As your child continues on her journey to independence, she now enters the Primary classroom environment, which builds on the values and principles she learned in the toddler environment while expanding the fields of study to nothing less than the entire world.
On a typical day, your child may construct a tower out of blocks, learn the names of the continents using a puzzle map, practice threading a needle and sewing (great for developing hand-eye coordination and dexterity).
That’s how learning in a Montessori classroom works – not by memorization, or simply listening to a teacher at the front of a classroom, but by doing. By making mistakes and correcting them. By discovering things for yourself (by learning how to think, rather than learning what to think), by writing a letter to a friend, preparing a snack, and painting a picture. The older children also have the opportunity to give lessons to the younger children, thus cementing their understanding of a concept and learning how to teach and act as role models.
And that process of learning how to think is facilitated by the Montessori materials, which are set out attractively on shelves at a child’s height so that your child may select what he is most drawn to during any given work session.
- His guide assists him through the natural progression of materials, giving lessons in the order that ensures appropriate development.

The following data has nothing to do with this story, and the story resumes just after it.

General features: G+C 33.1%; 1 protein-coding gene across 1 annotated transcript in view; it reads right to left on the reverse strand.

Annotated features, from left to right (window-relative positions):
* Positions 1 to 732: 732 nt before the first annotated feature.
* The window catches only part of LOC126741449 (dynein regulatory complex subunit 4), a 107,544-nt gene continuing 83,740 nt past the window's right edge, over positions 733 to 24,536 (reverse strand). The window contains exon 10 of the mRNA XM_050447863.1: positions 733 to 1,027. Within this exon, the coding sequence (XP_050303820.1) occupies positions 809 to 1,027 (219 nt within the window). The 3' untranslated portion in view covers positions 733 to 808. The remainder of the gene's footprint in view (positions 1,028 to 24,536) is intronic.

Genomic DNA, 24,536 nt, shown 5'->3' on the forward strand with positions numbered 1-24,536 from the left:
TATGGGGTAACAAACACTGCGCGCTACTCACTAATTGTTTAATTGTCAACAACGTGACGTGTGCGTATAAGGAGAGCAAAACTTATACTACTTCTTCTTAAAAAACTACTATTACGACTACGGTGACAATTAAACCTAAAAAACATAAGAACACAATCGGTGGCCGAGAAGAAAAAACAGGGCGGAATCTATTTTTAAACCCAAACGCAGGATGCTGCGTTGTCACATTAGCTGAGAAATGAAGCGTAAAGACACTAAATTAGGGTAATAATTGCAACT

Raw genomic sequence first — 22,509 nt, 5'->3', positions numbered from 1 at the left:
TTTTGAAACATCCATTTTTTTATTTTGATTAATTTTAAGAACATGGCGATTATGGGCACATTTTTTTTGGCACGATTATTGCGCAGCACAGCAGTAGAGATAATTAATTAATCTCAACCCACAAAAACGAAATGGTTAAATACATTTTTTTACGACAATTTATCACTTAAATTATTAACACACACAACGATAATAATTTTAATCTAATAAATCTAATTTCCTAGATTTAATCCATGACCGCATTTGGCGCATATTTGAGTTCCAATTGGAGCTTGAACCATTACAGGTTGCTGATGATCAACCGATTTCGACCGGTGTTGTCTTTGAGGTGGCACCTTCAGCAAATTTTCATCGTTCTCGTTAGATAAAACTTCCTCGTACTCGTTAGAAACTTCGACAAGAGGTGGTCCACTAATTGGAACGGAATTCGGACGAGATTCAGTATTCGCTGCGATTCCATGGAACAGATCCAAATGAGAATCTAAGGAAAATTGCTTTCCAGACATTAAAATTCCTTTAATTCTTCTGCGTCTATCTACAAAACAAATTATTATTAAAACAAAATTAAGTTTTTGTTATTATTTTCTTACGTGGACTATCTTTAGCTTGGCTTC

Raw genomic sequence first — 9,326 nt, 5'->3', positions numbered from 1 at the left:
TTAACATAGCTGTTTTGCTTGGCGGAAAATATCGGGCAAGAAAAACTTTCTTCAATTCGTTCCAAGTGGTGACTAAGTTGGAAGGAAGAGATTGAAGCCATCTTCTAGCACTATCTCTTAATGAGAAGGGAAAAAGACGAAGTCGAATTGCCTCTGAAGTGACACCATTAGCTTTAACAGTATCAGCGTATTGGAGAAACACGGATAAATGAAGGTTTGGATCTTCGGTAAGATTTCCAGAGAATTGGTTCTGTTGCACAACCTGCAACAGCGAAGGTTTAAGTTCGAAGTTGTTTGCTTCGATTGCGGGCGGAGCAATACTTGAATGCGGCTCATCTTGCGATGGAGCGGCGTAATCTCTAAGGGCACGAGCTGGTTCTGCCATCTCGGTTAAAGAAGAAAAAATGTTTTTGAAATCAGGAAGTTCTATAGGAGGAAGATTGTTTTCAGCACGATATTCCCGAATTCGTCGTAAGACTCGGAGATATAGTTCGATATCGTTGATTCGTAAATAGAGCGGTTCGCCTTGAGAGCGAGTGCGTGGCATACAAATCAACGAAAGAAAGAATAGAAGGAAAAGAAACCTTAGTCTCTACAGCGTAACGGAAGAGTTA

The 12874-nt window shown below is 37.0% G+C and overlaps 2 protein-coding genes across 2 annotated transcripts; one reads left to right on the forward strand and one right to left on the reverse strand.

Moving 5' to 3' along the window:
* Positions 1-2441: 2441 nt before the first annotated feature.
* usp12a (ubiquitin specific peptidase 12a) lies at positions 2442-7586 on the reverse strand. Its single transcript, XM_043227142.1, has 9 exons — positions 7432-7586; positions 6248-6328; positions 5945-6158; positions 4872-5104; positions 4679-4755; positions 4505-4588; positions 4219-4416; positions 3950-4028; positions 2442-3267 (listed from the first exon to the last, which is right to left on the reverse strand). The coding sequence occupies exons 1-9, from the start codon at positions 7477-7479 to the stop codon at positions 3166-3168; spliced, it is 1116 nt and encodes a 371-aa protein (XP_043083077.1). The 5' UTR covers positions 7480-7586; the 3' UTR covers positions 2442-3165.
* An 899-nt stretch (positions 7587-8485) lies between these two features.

In addition, an important part of each day in the Primary classroom is setting up, eating, and cleaning up the mid-day meal. During this process, your child has the chance to socialize with her peers, and learn countless lessons in cooperation, grace and courtesy.
A Note on the “Kindergarten Year”: A singular aspect of the Montessori Primary Program is the fact that it encompasses what would be the kindergarten year in the traditional school setting. The final year in the Primary Program represents a unique capstone experience during which children blossom academically, emotionally, socially, and developmentally. In addition to having an environment rich in advanced learning materials, the older children effortlessly assume a position of leadership, serving as mentors, tutors, and role models for the younger children. This helps consolidate their own mastery, leading to more permanent learning.